All About the 39 Week Rule

Dr. Joe Toney, Medical Director Sky Ridge NICU

From Dr. Joe Toney, OB/GYN, Neonatologist & Medical Director of Sky Ridge's NICU

What does the "39 Week Rule" really mean?

It means that pregnant women should not be delivered ELECTIVELY before 39 weeks.

Why is it important that we wait until 39 weeks to deliver the baby?

During the last few weeks of pregnancy the baby is maturing rapidly and a lot of brain development is taking place. Babies who deliver prior to 39 weeks are at greater risk for respiratory distress after birth, more jaundice and often have more feeding difficulties in the first few days to weeks after birth. Some studies have also shown an increased risk of poor school performance in some areas for infants born just a few weeks early. Even babies born at 38 weeks are more likely than a 39-week infant to require care in the Neonatal Intensive Care Unit (NICU).

What happens if my baby wants to make an appearance before 39 weeks?

There are many MEDICAL reasons why a mother needs to be delivered before 39 weeks, such as pre-eclampsia or placenta previa. Also, if a mother goes into labor on her own before 39 weeks (but after 35 - 36 weeks) we do not try to stop that natural process. Despite the increased risk for some problems after birth, most babies born after 35 weeks do not need to go the NICU, but those between 35 and 37 weeks do need extra attention with feeding, temperature and watching for jaundice even if they stay with parents in their room.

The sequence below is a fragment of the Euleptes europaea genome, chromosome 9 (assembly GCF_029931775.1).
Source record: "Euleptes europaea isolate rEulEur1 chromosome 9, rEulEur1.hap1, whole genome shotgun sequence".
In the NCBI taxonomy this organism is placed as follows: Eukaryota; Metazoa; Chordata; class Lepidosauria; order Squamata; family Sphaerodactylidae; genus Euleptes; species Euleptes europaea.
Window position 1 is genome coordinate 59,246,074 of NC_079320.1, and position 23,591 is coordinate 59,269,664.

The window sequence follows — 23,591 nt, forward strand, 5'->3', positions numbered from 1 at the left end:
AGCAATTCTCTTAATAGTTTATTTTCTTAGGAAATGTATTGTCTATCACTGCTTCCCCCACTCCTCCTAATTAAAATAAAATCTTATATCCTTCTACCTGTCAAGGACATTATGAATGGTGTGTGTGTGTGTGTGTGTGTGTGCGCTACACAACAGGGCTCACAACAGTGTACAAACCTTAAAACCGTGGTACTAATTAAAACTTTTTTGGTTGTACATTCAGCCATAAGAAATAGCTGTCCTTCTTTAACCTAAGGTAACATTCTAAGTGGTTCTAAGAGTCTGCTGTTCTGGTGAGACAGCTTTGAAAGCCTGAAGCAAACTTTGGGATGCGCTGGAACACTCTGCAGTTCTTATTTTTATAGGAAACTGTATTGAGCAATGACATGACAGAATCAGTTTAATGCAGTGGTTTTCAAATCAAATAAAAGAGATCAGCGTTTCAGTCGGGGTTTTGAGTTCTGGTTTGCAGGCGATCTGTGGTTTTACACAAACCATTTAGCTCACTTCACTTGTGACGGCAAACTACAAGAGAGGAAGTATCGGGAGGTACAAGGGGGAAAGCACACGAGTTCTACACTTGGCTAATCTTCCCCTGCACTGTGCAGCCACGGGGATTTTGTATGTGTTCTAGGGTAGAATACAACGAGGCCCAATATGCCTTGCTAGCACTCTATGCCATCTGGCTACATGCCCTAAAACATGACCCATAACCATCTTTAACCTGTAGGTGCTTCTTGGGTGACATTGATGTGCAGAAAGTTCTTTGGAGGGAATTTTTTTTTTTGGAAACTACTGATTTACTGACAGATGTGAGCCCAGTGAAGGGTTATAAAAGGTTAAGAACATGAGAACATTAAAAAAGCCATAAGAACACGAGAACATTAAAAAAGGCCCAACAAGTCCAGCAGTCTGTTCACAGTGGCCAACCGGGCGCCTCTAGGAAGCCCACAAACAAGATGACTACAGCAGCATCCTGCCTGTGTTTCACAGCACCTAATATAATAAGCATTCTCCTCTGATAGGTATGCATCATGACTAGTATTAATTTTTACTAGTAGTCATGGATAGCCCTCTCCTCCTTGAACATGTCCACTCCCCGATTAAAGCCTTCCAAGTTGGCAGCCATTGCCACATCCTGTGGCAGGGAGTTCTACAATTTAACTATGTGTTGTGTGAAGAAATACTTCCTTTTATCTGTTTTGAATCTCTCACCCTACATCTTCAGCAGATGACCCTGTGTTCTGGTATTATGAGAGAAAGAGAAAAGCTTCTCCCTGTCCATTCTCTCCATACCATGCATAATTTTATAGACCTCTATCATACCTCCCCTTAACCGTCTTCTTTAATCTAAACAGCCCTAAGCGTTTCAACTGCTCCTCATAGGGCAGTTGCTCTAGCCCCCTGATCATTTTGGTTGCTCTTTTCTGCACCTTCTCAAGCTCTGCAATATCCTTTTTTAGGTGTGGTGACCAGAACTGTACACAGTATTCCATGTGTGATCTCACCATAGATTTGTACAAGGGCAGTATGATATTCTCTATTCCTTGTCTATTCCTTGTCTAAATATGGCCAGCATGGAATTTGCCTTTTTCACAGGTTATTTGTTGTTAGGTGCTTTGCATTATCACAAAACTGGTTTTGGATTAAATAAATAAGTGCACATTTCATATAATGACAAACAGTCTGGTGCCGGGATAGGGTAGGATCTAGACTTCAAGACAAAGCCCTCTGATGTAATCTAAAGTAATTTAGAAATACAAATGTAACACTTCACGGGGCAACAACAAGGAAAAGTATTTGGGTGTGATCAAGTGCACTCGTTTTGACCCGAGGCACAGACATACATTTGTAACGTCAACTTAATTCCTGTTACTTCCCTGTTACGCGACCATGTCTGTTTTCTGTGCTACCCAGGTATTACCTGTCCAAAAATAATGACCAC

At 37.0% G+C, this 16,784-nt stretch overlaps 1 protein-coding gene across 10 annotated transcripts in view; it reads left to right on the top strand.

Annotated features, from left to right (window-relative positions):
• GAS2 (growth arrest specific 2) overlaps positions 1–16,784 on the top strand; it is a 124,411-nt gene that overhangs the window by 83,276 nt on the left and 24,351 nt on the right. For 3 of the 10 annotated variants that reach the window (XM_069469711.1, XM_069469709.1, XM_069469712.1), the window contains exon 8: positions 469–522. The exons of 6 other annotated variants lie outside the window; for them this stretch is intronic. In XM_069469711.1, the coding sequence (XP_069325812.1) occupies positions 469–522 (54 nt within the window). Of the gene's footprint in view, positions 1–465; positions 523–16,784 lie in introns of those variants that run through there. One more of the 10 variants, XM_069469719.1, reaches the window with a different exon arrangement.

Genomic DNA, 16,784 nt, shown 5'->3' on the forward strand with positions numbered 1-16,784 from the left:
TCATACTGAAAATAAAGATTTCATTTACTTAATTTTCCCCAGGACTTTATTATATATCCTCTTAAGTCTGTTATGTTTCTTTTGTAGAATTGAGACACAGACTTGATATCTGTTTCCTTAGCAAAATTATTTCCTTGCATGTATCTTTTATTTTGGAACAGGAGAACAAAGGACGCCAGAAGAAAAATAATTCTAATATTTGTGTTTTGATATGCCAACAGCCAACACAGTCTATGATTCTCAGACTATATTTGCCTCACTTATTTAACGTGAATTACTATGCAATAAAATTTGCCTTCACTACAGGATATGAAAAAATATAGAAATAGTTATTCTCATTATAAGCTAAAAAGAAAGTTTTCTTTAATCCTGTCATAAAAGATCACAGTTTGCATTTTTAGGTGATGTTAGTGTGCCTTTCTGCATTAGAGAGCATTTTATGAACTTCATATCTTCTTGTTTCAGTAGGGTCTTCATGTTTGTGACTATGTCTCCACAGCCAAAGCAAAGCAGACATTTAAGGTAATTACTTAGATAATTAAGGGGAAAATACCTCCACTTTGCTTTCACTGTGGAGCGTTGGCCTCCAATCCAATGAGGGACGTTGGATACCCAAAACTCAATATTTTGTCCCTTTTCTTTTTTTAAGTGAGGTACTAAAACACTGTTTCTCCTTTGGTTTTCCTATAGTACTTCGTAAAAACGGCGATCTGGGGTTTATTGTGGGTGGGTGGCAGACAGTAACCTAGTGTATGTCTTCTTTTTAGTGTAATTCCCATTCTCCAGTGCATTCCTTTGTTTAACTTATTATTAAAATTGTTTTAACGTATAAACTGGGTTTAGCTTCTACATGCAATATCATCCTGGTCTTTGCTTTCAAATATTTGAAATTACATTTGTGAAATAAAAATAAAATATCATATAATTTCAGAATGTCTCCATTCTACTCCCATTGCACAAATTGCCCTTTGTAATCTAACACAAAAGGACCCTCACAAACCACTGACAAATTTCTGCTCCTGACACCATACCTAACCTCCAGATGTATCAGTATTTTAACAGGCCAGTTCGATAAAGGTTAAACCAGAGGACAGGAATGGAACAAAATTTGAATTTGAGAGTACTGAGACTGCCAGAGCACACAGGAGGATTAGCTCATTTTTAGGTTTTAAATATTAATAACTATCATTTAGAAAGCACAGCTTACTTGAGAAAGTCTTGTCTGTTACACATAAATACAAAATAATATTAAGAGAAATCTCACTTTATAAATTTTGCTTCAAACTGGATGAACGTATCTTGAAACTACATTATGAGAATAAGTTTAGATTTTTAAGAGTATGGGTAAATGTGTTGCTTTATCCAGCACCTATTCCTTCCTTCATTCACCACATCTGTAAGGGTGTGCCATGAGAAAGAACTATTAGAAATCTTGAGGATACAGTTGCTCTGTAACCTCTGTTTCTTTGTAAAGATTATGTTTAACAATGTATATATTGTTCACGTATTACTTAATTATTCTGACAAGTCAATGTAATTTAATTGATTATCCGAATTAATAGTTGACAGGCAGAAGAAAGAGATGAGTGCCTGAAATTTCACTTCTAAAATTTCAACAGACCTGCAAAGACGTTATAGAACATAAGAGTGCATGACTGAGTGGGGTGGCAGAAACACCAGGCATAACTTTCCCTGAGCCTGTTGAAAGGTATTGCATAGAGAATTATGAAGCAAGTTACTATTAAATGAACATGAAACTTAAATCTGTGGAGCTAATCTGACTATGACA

How does the Sky Ridge NICU care for babies who are premature?

With tender loving care. The care of each baby is individualized for that specific infant. Some just need help with feedings, others with staying warm and needing an incubator, while others may need oxygen or even help with a breathing machine for a short while. It is very dependent on just how premature the infant is when born.

Is there anything I can do to ensure that I carry my baby until 39 weeks?

Unfortunately not. There may be some therapies for mothers who have a previous history of an early pre-term birth or are carrying twins. Fortunately, the vast majority (approximately 80%) of pre-term infants are born after 30 weeks of gestation.